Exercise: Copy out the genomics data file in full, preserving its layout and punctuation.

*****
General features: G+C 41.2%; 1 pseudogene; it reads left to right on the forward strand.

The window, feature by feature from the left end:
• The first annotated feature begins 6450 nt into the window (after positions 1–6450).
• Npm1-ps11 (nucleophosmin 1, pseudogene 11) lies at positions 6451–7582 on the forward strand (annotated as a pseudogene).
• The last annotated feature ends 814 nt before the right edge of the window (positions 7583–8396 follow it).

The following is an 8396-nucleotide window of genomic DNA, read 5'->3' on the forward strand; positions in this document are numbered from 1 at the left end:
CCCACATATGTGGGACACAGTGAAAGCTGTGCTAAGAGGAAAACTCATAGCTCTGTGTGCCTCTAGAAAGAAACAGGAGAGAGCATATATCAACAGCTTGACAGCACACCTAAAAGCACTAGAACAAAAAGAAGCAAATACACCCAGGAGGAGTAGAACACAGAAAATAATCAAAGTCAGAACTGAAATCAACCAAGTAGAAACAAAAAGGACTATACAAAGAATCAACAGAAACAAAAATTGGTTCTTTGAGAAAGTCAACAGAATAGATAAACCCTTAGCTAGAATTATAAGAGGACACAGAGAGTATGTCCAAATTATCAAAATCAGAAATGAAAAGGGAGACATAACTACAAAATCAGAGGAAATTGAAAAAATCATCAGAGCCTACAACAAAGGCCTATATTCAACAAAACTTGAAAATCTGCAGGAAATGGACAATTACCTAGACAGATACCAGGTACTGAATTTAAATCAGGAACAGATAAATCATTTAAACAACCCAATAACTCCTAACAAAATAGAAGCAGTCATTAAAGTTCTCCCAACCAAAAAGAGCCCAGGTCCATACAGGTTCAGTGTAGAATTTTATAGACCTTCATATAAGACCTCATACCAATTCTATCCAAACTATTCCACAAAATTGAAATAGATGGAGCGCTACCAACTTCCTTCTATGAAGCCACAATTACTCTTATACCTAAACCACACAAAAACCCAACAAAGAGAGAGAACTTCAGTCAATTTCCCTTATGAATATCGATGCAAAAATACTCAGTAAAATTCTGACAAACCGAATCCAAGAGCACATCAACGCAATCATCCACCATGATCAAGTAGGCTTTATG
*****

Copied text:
General features: G+C 41.2%; 1 pseudogene; it reads left to right on the forward strand.

The window, feature by feature from the left end:
• The first annotated feature begins 6450 nt into the window (after positions 1–6450).
• Npm1-ps11 (nucleophosmin 1, pseudogene 11) lies at positions 6451–7582 on the forward strand (annotated as a pseudogene).
• The last annotated feature ends 814 nt before the right edge of the window (positions 7583–8396 follow it).

The following is an 8396-nucleotide window of genomic DNA, read 5'->3' on the forward strand; positions in this document are numbered from 1 at the left end:
CCCACATATGTGGGACACAGTGAAAGCTGTGCTAAGAGGAAAACTCATAGCTCTGTGTGCCTCTAGAAAGAAACAGGAGAGAGCATATATCAACAGCTTGACAGCACACCTAAAAGCACTAGAACAAAAAGAAGCAAATACACCCAGGAGGAGTAGAACACAGAAAATAATCAAAGTCAGAACTGAAATCAACCAAGTAGAAACAAAAAGGACTATACAAAGAATCAACAGAAACAAAAATTGGTTCTTTGAGAAAGTCAACAGAATAGATAAACCCTTAGCTAGAATTATAAGAGGACACAGAGAGTATGTCCAAATTATCAAAATCAGAAATGAAAAGGGAGACATAACTACAAAATCAGAGGAAATTGAAAAAATCATCAGAGCCTACAACAAAGGCCTATATTCAACAAAACTTGAAAATCTGCAGGAAATGGACAATTACCTAGACAGATACCAGGTACTGAATTTAAATCAGGAACAGATAAATCATTTAAACAACCCAATAACTCCTAACAAAATAGAAGCAGTCATTAAAGTTCTCCCAACCAAAAAGAGCCCAGGTCCATACAGGTTCAGTGTAGAATTTTATAGACCTTCATATAAGACCTCATACCAATTCTATCCAAACTATTCCACAAAATTGAAATAGATGGAGCGCTACCAACTTCCTTCTATGAAGCCACAATTACTCTTATACCTAAACCACACAAAAACCCAACAAAGAGAGAGAACTTCAGTCAATTTCCCTTATGAATATCGATGCAAAAATACTCAGTAAAATTCTGACAAACCGAATCCAAGAGCACATCAACGCAATCATCCACCATGATCAAGTAGGCTTTATG